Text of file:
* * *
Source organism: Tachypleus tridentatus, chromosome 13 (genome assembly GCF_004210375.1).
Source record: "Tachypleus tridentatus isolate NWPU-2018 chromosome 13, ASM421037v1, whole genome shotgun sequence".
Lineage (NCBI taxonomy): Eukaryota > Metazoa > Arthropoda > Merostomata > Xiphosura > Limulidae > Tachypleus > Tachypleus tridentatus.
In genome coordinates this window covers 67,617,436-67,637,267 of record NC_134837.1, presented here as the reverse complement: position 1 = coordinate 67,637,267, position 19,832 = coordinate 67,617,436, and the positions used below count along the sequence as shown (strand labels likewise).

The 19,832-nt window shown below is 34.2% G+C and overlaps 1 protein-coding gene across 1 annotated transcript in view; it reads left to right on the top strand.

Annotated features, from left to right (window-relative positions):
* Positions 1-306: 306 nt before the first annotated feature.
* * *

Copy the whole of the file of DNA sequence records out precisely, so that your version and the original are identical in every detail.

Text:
Source organism: Tachypleus tridentatus, chromosome 13 (genome assembly GCF_004210375.1).
Source record: "Tachypleus tridentatus isolate NWPU-2018 chromosome 13, ASM421037v1, whole genome shotgun sequence".
Lineage (NCBI taxonomy): Eukaryota > Metazoa > Arthropoda > Merostomata > Xiphosura > Limulidae > Tachypleus > Tachypleus tridentatus.
In genome coordinates this window covers 67,617,436-67,637,267 of record NC_134837.1, presented here as the reverse complement: position 1 = coordinate 67,637,267, position 19,832 = coordinate 67,617,436, and the positions used below count along the sequence as shown (strand labels likewise).

The 19,832-nt window shown below is 34.2% G+C and overlaps 1 protein-coding gene across 1 annotated transcript in view; it reads left to right on the top strand.

Annotated features, from left to right (window-relative positions):
* Positions 1-306: 306 nt before the first annotated feature.